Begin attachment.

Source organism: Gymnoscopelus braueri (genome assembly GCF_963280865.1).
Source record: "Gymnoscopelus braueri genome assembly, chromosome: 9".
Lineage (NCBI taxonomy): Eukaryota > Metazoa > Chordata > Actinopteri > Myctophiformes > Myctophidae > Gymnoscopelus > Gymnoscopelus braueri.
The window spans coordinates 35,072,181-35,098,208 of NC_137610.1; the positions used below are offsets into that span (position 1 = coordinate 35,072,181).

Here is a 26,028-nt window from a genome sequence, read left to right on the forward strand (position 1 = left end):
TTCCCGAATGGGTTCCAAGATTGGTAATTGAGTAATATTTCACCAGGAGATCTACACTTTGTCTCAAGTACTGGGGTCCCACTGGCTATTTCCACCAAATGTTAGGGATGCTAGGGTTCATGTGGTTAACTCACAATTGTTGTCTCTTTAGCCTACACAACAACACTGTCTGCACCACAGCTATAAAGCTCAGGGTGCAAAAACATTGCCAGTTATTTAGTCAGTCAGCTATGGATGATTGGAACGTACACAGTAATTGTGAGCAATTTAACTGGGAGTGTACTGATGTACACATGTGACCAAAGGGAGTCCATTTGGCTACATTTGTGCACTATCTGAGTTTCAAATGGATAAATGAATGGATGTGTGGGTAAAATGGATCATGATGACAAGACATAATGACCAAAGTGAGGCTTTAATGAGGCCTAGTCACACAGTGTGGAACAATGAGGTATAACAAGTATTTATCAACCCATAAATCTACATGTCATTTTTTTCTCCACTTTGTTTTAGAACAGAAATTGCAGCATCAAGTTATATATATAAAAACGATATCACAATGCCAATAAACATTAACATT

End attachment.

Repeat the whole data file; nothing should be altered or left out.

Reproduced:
Source organism: Gymnoscopelus braueri (genome assembly GCF_963280865.1).
Source record: "Gymnoscopelus braueri genome assembly, chromosome: 9".
Lineage (NCBI taxonomy): Eukaryota > Metazoa > Chordata > Actinopteri > Myctophiformes > Myctophidae > Gymnoscopelus > Gymnoscopelus braueri.
The window spans coordinates 35,072,181-35,098,208 of NC_137610.1; the positions used below are offsets into that span (position 1 = coordinate 35,072,181).

Here is a 26,028-nt window from a genome sequence, read left to right on the forward strand (position 1 = left end):
TTCCCGAATGGGTTCCAAGATTGGTAATTGAGTAATATTTCACCAGGAGATCTACACTTTGTCTCAAGTACTGGGGTCCCACTGGCTATTTCCACCAAATGTTAGGGATGCTAGGGTTCATGTGGTTAACTCACAATTGTTGTCTCTTTAGCCTACACAACAACACTGTCTGCACCACAGCTATAAAGCTCAGGGTGCAAAAACATTGCCAGTTATTTAGTCAGTCAGCTATGGATGATTGGAACGTACACAGTAATTGTGAGCAATTTAACTGGGAGTGTACTGATGTACACATGTGACCAAAGGGAGTCCATTTGGCTACATTTGTGCACTATCTGAGTTTCAAATGGATAAATGAATGGATGTGTGGGTAAAATGGATCATGATGACAAGACATAATGACCAAAGTGAGGCTTTAATGAGGCCTAGTCACACAGTGTGGAACAATGAGGTATAACAAGTATTTATCAACCCATAAATCTACATGTCATTTTTTTCTCCACTTTGTTTTAGAACAGAAATTGCAGCATCAAGTTATATATATAAAAACGATATCACAATGCCAATAAACATTAACATT